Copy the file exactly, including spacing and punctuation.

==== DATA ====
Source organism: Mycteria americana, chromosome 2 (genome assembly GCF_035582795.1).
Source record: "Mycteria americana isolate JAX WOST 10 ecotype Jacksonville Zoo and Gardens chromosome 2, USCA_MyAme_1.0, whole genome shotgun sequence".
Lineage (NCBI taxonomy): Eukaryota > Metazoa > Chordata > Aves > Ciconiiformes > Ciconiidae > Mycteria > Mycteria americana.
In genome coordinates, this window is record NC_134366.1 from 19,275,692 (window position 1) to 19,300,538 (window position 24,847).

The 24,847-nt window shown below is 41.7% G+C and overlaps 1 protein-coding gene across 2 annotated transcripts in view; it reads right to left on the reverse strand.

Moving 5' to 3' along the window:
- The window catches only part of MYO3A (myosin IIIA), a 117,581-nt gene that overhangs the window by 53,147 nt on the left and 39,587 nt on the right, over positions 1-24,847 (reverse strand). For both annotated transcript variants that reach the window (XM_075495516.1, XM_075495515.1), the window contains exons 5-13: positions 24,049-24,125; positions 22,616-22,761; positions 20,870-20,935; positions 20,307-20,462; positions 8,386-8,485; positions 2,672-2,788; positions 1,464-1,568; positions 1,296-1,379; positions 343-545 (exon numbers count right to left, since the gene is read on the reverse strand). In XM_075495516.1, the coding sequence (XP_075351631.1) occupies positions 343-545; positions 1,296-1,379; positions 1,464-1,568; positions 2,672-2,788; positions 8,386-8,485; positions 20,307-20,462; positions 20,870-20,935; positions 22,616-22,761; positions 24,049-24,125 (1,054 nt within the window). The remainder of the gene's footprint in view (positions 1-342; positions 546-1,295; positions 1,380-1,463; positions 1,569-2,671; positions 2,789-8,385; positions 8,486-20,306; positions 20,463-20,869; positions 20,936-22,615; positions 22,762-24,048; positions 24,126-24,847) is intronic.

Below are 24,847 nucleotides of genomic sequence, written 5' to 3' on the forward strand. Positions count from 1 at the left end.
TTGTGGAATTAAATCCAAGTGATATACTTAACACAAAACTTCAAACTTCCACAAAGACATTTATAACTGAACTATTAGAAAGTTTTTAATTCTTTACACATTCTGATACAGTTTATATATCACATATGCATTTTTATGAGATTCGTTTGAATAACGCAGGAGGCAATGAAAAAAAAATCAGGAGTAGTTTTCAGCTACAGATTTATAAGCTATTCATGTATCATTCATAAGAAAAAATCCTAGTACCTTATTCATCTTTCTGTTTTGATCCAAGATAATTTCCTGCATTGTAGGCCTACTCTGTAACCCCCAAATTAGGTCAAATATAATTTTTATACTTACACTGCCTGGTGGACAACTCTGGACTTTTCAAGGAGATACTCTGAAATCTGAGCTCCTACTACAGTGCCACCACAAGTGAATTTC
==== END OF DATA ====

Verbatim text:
Source organism: Mycteria americana, chromosome 2 (genome assembly GCF_035582795.1).
Source record: "Mycteria americana isolate JAX WOST 10 ecotype Jacksonville Zoo and Gardens chromosome 2, USCA_MyAme_1.0, whole genome shotgun sequence".
Lineage (NCBI taxonomy): Eukaryota > Metazoa > Chordata > Aves > Ciconiiformes > Ciconiidae > Mycteria > Mycteria americana.
In genome coordinates, this window is record NC_134366.1 from 19,275,692 (window position 1) to 19,300,538 (window position 24,847).

The 24,847-nt window shown below is 41.7% G+C and overlaps 1 protein-coding gene across 2 annotated transcripts in view; it reads right to left on the reverse strand.

Moving 5' to 3' along the window:
- The window catches only part of MYO3A (myosin IIIA), a 117,581-nt gene that overhangs the window by 53,147 nt on the left and 39,587 nt on the right, over positions 1-24,847 (reverse strand). For both annotated transcript variants that reach the window (XM_075495516.1, XM_075495515.1), the window contains exons 5-13: positions 24,049-24,125; positions 22,616-22,761; positions 20,870-20,935; positions 20,307-20,462; positions 8,386-8,485; positions 2,672-2,788; positions 1,464-1,568; positions 1,296-1,379; positions 343-545 (exon numbers count right to left, since the gene is read on the reverse strand). In XM_075495516.1, the coding sequence (XP_075351631.1) occupies positions 343-545; positions 1,296-1,379; positions 1,464-1,568; positions 2,672-2,788; positions 8,386-8,485; positions 20,307-20,462; positions 20,870-20,935; positions 22,616-22,761; positions 24,049-24,125 (1,054 nt within the window). The remainder of the gene's footprint in view (positions 1-342; positions 546-1,295; positions 1,380-1,463; positions 1,569-2,671; positions 2,789-8,385; positions 8,486-20,306; positions 20,463-20,869; positions 20,936-22,615; positions 22,762-24,048; positions 24,126-24,847) is intronic.

Below are 24,847 nucleotides of genomic sequence, written 5' to 3' on the forward strand. Positions count from 1 at the left end.
TTGTGGAATTAAATCCAAGTGATATACTTAACACAAAACTTCAAACTTCCACAAAGACATTTATAACTGAACTATTAGAAAGTTTTTAATTCTTTACACATTCTGATACAGTTTATATATCACATATGCATTTTTATGAGATTCGTTTGAATAACGCAGGAGGCAATGAAAAAAAAATCAGGAGTAGTTTTCAGCTACAGATTTATAAGCTATTCATGTATCATTCATAAGAAAAAATCCTAGTACCTTATTCATCTTTCTGTTTTGATCCAAGATAATTTCCTGCATTGTAGGCCTACTCTGTAACCCCCAAATTAGGTCAAATATAATTTTTATACTTACACTGCCTGGTGGACAACTCTGGACTTTTCAAGGAGATACTCTGAAATCTGAGCTCCTACTACAGTGCCACCACAAGTGAATTTC